This blog has fallen victim to the current state of uncertainty brought on by Russian meddling in eastern Ukraine and the ongoing question of whether Putin will intervene directly. On the face of it, that ought not to be a big issue for a blogger writing some 7000 miles from the scene, especially one who tries not to traffic too much in speculation. Yet, it is hard not to get away from how a sudden term of events gets in the way of the long-term. A week ago, after giving considerable thought I was on the verge of writing a piece on the way so much of Ukraine's future depended not on Ukraine but on Putin with a comparison of Putin's current mode of governing with that of Slobodan Milosevic. Then I came home Sunday afternoon to the alarming news about the seizures of buildings in Kharkiv, Donetsk, and Luhansk. Suddenly that was more important and I was following every moment and the scarce time I had to bang out the planned Putin piece disappeared into thin air.
I write this not just to justify the long gap between now and my last post, but to illustrate the broader impact of Putin’s current efforts to destabilize Ukraine. For if a small time blogger far removed from the events is thrown of stride, it is not difficult to imagine how people and institutions in Ukraine are unsettled. In the aftermath of the Russian seizure of Crimea I have heard reports of shortages of basic items like sugar and flour, as people stock up in case of a disruption of supply networks should full-fledged war break out. The need to deal with the anti-government protests naturally also distracts the government as it attempts to implement changes that will reduce corruption and promote responsible economic development.
More broadly, as instability lingers the perception that Ukraine cannot manage its affairs grows leading people in the west to thinking that supporting Ukraine may not be worth the effort. Indeed, Ruslana Lyzychko, the pop singer and effective moral leader of the Euromaidan, expressed that concern following her trip to the US this week, and not without cause. On Tuesday Rachel Maddow used the brawl between Svoboda and the Communists in parliament as a punchline to a brief exposition of disfunctional government in a way as to suggest that maybe between that brawl and events in the East Ukraine cannot really manage its own affairs. She did not explain the context; however, like the fact that the Communists had a long codependent relationship with the corrupt Party of Regions party and will be luck to be represented after a new parliament is elected, and that that same fate may also await Svoboda.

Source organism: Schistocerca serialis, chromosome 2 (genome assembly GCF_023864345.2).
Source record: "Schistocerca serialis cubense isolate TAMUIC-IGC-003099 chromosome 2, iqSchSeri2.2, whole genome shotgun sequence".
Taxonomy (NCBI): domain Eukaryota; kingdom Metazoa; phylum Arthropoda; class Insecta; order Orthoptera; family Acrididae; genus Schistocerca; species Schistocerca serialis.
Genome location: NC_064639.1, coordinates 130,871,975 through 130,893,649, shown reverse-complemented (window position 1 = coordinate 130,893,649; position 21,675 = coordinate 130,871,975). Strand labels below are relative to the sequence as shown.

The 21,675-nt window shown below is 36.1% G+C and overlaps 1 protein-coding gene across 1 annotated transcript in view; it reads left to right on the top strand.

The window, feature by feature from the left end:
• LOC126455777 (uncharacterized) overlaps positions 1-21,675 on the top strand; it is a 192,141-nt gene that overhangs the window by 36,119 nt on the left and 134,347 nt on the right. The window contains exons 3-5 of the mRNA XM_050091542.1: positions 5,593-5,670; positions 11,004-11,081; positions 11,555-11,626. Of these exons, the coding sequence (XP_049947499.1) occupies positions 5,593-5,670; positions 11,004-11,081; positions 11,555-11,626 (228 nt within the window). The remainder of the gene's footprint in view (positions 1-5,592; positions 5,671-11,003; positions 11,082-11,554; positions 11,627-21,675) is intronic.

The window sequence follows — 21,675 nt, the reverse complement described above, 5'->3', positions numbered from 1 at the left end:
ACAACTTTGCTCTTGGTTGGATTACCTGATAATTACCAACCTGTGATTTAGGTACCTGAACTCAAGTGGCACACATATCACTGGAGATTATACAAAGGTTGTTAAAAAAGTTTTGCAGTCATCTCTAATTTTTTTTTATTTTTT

In the great scheme of things losing Maddow for a day is not a huge thing. She may be MSNBC’s most popular presenter, but she is on cable, and so her audience is small. Still, she is an important voice on the American left, which as noted previously has to sadly been a weak link in the chain regarding support for Ukraine, largely because of a combination of Russia’s effective use of buzz words like fascism and right-wing extremism combined with a general and understandable desire not to get too involved in someone else’s business, as well as the prominence of well-known left-leaning commentators like Stephen Cohen who talk authoritatively about Ukraine, whether or not they really are. That means that were she to take the lead in promoting informed discussion about Ukraine she could provide a valuable service, and I am not talking just about propaganda here in the pejorative sense, I mean providing useful information that could help her audience honestly assess the current situation.
A week or two ago, Maddow seemed on the verge of doing just that. In one of her thoughtful meanderings that are part of her program she specifically referenced Timothy Snyder’s Bloodlands as valuable for understanding the background. Yet, from my monitoring (and I must admit I cannot watch her everyday due to scheduling conflicts) she has not built on that by Snyder or other informed observers, leaving that to other less popular presenters like Lawrence McDonnell, although to my knowledge Snyder has yet to be brought on as a guest). PBS has been better, and that same evening provided a much more thoughtful analysis, but I fear as we look at this as an issue defined by identifying with Russia v. identifying with Ukraine we lose sight of the deeper sources of instability, which is the threat the new government poses to the networks that have long profited from the corrupt environment that successive Ukrainian governments have allowed to flourish in the East. As such a whole way of life is under threat, and while we who have been sympathetic to the Euromaidan see the new era as ushering in new long-term stability, the fact remains that those very advantages mean profound changes for how the economy in Eastern Ukraine works.